USS New Hampshire (SSN-778)

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For other ships of the same name, see USS New Hampshire.
Pre-commissioning Unit New Hampshire (SSN-778) sits moored to the pier at General Dynamics Electric Boat shipyard moments before her christening ceremony commenced.
Career
Name: USS New Hampshire
Namesake: The State of New Hampshire
Ordered: 14 August 2003
Builder: General Dynamics Electric Boat
Laid down: 30 April 2007
Launched: 21 February 2008[1]
Christened: 21 June 2008[2]
Commissioned: 25 October 2008[3]
Homeport: Groton, Connecticut
Motto: "Live Free or Die"
Status: in active service, as of 2014
Badge: USS New Hampshire SSN-778 Crest.png
General characteristics
Class & type: Virginia-class submarine
Displacement: 7,800 tons
Length: 377 ft (115 m)
Beam: 34 ft (10 m)
Propulsion: S9G reactor
Speed: 25 knots (46 km/h)
Range: Essentially unlimited distance; 33 years
Test depth: 800 ft (244 m)
Complement: 134 officers and enlisted
Armament:

12 × VLS (BGM-109 Tomahawk cruise missile) &

4 × 533 mm torpedo tubes (Mk-48 torpedo)

USS New Hampshire (SSN-778), a Virginia-class nuclear-powered attack submarine, is the fourth ship of the United States Navy to be named for the state of New Hampshire (though one of her predecessors, BB-70, existed only on paper – authorized, but cancelled before keel laying). She is the first of the Virginia Block II submarines to enter service. Her name was awarded to the submarine after a letter-writing campaign by the third-graders from Garrison Elementary School in Dover to their members of Congress, the state governor, and the Secretary of the Navy.[4]

The contract to build her was awarded to the Electric Boat Division of General Dynamics Corporation in Groton, Connecticut, on 14 August 2003. Construction began in January 2004.[5] A keel-laying ceremony for the submarine was held at Electric Boat's Quonset Point facility in North Kingstown, Rhode Island, on 30 April 2007. The ship's sponsor was Cheryl McGuinness of Portsmouth, New Hampshire, the widow of Thomas McGuinness, co-pilot of American Airlines Flight 11, who died in the September 11, 2001 attacks when the jet was flown into the North Tower of the World Trade Center.[6]

The submarine was launched on 21 February 2008 and christened four months later, on 21 June 2008 in Groton, Connecticut, eight months ahead of schedule and $54 million under budget.[2][7] New Hampshire finished sea trials and was delivered to the Navy on 28 August 2008.[8] The ship was commissioned in a ceremony at the Portsmouth Naval Shipyard in Kittery, Maine, on 25 October 2008.[9]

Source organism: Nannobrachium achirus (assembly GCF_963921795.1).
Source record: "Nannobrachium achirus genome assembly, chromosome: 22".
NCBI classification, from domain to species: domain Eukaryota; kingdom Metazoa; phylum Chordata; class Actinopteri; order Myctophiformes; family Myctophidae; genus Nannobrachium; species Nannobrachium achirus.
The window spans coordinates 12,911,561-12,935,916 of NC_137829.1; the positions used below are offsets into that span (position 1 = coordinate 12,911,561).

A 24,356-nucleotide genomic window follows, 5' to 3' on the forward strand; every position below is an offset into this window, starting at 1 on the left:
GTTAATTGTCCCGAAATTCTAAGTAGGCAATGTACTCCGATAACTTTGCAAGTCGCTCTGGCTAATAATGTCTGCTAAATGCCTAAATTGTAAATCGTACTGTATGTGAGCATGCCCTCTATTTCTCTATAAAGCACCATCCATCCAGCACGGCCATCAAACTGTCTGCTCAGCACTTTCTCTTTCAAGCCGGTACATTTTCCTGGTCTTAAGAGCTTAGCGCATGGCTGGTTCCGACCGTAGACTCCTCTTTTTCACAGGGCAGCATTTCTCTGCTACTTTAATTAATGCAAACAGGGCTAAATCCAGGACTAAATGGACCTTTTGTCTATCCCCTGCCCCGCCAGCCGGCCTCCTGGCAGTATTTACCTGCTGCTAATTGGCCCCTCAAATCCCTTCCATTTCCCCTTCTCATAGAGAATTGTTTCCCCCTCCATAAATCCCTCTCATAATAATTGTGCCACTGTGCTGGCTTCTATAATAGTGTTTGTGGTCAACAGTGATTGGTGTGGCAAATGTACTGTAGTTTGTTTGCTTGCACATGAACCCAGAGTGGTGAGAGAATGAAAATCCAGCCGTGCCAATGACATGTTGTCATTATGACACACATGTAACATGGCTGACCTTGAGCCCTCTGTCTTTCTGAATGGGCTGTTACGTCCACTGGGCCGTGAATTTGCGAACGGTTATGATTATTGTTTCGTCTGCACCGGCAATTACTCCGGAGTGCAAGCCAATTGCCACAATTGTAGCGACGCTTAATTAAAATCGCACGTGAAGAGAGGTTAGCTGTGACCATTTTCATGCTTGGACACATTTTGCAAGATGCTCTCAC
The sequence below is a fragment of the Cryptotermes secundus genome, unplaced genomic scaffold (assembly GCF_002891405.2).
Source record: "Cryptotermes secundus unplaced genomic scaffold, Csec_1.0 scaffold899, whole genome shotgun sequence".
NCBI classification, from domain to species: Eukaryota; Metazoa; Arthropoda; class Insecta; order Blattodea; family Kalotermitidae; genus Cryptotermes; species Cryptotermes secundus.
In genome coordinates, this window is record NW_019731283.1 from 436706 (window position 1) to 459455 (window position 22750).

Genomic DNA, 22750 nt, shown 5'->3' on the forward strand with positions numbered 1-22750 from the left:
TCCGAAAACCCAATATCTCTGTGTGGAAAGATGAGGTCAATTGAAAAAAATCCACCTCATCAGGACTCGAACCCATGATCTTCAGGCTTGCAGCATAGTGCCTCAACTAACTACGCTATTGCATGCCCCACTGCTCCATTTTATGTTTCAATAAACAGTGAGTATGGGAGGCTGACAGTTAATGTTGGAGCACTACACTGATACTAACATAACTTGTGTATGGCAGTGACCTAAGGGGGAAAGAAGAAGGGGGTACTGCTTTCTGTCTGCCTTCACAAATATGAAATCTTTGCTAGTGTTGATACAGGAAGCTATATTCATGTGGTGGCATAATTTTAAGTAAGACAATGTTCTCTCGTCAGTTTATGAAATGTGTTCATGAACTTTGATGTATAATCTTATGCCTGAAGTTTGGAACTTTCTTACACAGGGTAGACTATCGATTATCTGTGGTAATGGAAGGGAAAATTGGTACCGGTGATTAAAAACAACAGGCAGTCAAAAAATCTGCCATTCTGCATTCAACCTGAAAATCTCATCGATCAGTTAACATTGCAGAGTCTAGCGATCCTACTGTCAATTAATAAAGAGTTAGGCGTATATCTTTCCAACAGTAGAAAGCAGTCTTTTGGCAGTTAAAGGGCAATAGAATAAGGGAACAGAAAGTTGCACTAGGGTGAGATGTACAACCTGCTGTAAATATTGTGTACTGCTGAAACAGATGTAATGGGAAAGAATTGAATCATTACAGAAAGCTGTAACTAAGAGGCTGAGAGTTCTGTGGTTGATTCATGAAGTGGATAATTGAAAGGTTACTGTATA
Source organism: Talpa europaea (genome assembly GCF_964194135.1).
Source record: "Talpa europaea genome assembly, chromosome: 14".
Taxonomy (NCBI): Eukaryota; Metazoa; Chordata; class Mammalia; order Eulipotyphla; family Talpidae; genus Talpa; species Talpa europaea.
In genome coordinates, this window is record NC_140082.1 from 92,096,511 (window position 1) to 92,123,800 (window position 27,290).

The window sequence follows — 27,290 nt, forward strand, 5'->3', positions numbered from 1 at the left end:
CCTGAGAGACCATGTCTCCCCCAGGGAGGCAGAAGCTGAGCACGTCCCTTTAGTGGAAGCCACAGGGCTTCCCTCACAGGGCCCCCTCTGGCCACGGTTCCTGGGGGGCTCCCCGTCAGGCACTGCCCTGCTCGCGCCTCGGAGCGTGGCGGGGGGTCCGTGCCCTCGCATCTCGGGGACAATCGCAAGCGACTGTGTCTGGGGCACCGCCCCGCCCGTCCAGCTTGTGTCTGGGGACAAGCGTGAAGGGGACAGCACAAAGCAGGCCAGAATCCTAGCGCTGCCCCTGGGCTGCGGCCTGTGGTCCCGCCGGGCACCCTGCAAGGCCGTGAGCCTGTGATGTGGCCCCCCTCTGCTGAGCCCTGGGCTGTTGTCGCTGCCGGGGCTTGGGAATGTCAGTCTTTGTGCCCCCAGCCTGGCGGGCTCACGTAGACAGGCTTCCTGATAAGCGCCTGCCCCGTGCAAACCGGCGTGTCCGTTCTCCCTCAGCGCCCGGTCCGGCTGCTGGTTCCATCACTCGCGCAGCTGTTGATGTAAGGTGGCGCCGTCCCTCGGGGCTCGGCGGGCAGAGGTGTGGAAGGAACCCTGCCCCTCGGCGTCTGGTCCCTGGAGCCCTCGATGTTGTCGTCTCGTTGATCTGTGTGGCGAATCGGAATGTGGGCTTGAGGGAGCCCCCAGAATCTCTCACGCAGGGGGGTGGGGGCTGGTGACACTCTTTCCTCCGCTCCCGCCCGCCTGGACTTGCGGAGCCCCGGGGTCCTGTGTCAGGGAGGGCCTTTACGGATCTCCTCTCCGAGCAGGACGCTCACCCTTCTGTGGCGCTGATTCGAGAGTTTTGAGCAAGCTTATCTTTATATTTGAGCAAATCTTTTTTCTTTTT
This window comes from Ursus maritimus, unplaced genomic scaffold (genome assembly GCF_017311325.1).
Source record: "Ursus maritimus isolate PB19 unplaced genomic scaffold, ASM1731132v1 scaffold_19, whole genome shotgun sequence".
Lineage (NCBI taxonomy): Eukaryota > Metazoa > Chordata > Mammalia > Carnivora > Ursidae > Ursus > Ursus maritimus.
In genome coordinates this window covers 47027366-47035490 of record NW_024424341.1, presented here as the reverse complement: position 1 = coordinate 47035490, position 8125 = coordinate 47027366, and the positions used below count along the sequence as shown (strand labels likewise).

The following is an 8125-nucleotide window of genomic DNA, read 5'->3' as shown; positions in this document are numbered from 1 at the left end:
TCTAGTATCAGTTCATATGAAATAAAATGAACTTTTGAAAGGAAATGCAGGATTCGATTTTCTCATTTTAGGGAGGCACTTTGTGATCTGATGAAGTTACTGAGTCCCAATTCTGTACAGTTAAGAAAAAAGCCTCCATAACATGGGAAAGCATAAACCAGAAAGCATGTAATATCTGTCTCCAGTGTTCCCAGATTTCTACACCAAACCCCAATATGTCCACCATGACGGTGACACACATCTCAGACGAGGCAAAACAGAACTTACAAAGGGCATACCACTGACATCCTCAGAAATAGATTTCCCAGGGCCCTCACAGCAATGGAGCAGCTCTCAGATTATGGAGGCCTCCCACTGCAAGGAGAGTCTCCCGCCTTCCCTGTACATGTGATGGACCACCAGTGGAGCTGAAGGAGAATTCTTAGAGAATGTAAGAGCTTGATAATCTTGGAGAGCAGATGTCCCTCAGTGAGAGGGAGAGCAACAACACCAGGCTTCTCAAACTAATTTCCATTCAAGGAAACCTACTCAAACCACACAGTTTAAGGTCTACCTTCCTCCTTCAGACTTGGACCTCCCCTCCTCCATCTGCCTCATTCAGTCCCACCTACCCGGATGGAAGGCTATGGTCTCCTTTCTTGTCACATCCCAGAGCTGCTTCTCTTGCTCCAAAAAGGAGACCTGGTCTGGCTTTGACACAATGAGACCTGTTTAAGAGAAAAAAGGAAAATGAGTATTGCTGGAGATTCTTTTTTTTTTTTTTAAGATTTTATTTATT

Incidents aboard New Hampshire[edit]

During the week of 13 March 2011, while on a mission under the Arctic ice cap, New Hampshire suffered an oxygen generator failure. This failure required the ship to surface through the ice. The crew had used oxygen candles to make oxygen until the ship surfaced. United Technologies Corp., the company responsible for building the oxygen generator, had dispatched a representative with needed replacement parts to the submarine by way of a temporary ice camp, to assist the ship's crew in repairing the problem.[10]


References[edit]

This article includes information collected from the Naval Vessel Register, which, as a U.S. government publication, is in the public domain. The entry can be found here.

  1. ^ "NEW HAMPSHIRE (SSN 778)". Naval Vessel Register. U.S. Navy. 26 February 2007. Retrieved 2008-04-24. 
  2. ^ a b "Navy's newest submarine christened". CNN. 21 June 2008. Archived from the original on 27 June 2008. Retrieved 2008-06-21. 
  3. ^ "Portsmouth Naval Shipyard to host commissioning of USS New Hampshire (SSN 778)". Portsmouth Naval Shipyard. Retrieved 2008-04-11. [dead link]
  4. ^ Manning, Colin (22 December 2005). "New attack submarine gets N.H. name, thanks to Dover students' campaign". Foster's Daily Democrat. Retrieved 2008-02-12. 
  5. ^ Photo gallery of New Hampshire (SSN-778) at NavSource Naval History
  6. ^ "Electric Boat Lays Keel For Submarine New Hampshire". Electric Boat Corporation. 30 April 2007. Retrieved 2008-04-11. 
  7. ^ Atlanta Journal-Constitution, "Thousands Mark New Navy Sub", 22 June 2008.
  8. ^ Plumb, Tierney (28 August 2008). "General Dynamics delivers submarine ahead of schedule". Washington Business Journal. Retrieved 2008-08-31. 
  9. ^ "081025-N-2966A-006". US Navy. 
  10. ^ "Exclusive: UTC-built oxygen generator fails on U.S. submarine". Reuters. 21 March 2011. Retrieved 24 June 2011. 

External links[edit]